Figure 20.1 shows essentially the same information as a graph, omitting the two pre-1960 journals and with markers to make journals more visible.

Figure 20.1. Miscellaneous journals by starting date

Year Journals Articles Art/Jrnl
Pre-1960

2

170

85

1996-97

1

4

4

1998-99

2

45

23

2000-01

2

39

20

2002-03

2

840

420

2004-05

7

408

58

2006-07

7

352

50

2008-09

13

585

45

2010-11

18

2,688

149

2012-13

28

2,244

80

Table 20.6. Articles per miscellaneous journal by starting date

Table 20.6 shows journals that actually published articles in 2013, when they started and the average 2013 articles per journal. As is usual for this odd group of journals, the table is full of oddities, such as the very high articles per journal for the two journals from 2002-2003 and the 18 started in 2010-2011.

Definitions and notes

See The Open Access Landscape: 1. Background for definitions and notes

If you’re interested in a book-form version of this material (with an additional bonus graph and probably some additional analysis added in each chapter), let me know, either in a comment or by email to waltcrawford at gmail dot com.

Halfway There: Another (Fuller) OA Analysis Update

Posted in open access on July 9th, 2015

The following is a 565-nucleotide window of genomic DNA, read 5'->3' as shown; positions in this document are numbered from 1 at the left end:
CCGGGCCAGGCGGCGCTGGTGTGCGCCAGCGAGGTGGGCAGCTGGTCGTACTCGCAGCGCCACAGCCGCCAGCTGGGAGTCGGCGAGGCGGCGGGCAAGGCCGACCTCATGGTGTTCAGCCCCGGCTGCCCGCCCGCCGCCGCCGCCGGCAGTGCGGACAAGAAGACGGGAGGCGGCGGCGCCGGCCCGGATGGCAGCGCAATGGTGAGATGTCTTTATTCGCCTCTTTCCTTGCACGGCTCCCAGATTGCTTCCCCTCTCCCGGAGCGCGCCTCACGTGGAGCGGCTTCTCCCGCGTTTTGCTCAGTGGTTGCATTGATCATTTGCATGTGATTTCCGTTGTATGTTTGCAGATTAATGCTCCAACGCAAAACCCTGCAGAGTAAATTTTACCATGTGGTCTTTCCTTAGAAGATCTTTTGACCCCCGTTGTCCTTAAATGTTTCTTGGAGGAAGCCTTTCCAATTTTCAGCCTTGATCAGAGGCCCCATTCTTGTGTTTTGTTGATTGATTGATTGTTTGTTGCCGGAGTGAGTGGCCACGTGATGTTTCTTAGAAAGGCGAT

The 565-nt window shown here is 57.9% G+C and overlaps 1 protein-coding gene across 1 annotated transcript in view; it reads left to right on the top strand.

I just finished analyzing journal 2,200 (of 4,018) in the alphabetic spreadsheet of journals that:

  • are in DOAJ as of May 2015
  • didn’t match my master spreadsheet of journals (grades A-D using the old grades) included in the interim Fuller Report and the ongoing series of subject posts, either by a URL match or a title match
  • aren’t listed as having a 2015 start date

(If you’re wondering, 2,200 of 4,018 gets me into the Ks–past the swamp of International Journals and slightly less explosive swamp of Journals of)

Seems like an appropriate time to say how things are going and offer a slight update to my irritable comments about what will happen with all of this. (The last portion of this post, after the first update.)

Do note that all journals graded lower than D last time around–more than 800 of them–are being retested, so if some of the “X” numbers below seem high, they’re really not.

The Grades

Using the revised grading system instituted for this pass, one in which all A & B journals–and only A&B journals–will be used for most analysis. (C journals will be noted briefly, but since they’re all journals I regard as “worth avoiding,” they won’t get a lot of play.)